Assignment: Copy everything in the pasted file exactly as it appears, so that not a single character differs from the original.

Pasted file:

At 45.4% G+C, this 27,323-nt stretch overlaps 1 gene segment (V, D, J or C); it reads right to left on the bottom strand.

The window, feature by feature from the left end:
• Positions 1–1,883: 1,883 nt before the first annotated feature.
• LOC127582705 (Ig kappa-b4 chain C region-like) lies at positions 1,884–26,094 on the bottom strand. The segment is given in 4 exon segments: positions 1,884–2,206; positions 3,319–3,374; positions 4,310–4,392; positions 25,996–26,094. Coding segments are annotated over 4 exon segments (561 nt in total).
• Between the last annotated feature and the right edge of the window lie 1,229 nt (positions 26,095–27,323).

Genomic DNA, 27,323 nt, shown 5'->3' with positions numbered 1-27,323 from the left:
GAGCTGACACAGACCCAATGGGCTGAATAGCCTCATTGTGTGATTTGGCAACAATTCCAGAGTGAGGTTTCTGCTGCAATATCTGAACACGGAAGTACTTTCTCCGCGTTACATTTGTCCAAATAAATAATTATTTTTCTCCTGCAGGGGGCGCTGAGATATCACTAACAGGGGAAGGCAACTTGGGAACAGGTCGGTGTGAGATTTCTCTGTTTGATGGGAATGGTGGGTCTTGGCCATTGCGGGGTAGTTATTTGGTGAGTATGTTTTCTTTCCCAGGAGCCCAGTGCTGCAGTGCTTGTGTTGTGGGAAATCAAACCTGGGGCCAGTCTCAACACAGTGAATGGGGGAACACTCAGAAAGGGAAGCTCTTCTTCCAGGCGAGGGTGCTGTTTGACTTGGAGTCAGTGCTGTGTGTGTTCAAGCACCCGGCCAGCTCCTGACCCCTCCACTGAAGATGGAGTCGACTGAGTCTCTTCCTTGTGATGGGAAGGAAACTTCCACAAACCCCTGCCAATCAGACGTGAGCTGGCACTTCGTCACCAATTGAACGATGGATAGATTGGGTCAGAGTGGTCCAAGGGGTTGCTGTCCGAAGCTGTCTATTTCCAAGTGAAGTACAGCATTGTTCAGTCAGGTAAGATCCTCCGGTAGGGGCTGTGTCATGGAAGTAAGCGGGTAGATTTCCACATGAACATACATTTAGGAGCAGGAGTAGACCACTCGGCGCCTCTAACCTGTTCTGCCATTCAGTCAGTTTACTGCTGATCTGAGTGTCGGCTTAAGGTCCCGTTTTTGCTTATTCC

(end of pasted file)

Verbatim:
At 45.4% G+C, this 27,323-nt stretch overlaps 1 gene segment (V, D, J or C); it reads right to left on the bottom strand.

The window, feature by feature from the left end:
• Positions 1–1,883: 1,883 nt before the first annotated feature.
• LOC127582705 (Ig kappa-b4 chain C region-like) lies at positions 1,884–26,094 on the bottom strand. The segment is given in 4 exon segments: positions 1,884–2,206; positions 3,319–3,374; positions 4,310–4,392; positions 25,996–26,094. Coding segments are annotated over 4 exon segments (561 nt in total).
• Between the last annotated feature and the right edge of the window lie 1,229 nt (positions 26,095–27,323).

Genomic DNA, 27,323 nt, shown 5'->3' with positions numbered 1-27,323 from the left:
GAGCTGACACAGACCCAATGGGCTGAATAGCCTCATTGTGTGATTTGGCAACAATTCCAGAGTGAGGTTTCTGCTGCAATATCTGAACACGGAAGTACTTTCTCCGCGTTACATTTGTCCAAATAAATAATTATTTTTCTCCTGCAGGGGGCGCTGAGATATCACTAACAGGGGAAGGCAACTTGGGAACAGGTCGGTGTGAGATTTCTCTGTTTGATGGGAATGGTGGGTCTTGGCCATTGCGGGGTAGTTATTTGGTGAGTATGTTTTCTTTCCCAGGAGCCCAGTGCTGCAGTGCTTGTGTTGTGGGAAATCAAACCTGGGGCCAGTCTCAACACAGTGAATGGGGGAACACTCAGAAAGGGAAGCTCTTCTTCCAGGCGAGGGTGCTGTTTGACTTGGAGTCAGTGCTGTGTGTGTTCAAGCACCCGGCCAGCTCCTGACCCCTCCACTGAAGATGGAGTCGACTGAGTCTCTTCCTTGTGATGGGAAGGAAACTTCCACAAACCCCTGCCAATCAGACGTGAGCTGGCACTTCGTCACCAATTGAACGATGGATAGATTGGGTCAGAGTGGTCCAAGGGGTTGCTGTCCGAAGCTGTCTATTTCCAAGTGAAGTACAGCATTGTTCAGTCAGGTAAGATCCTCCGGTAGGGGCTGTGTCATGGAAGTAAGCGGGTAGATTTCCACATGAACATACATTTAGGAGCAGGAGTAGACCACTCGGCGCCTCTAACCTGTTCTGCCATTCAGTCAGTTTACTGCTGATCTGAGTGTCGGCTTAAGGTCCCGTTTTTGCTTATTCC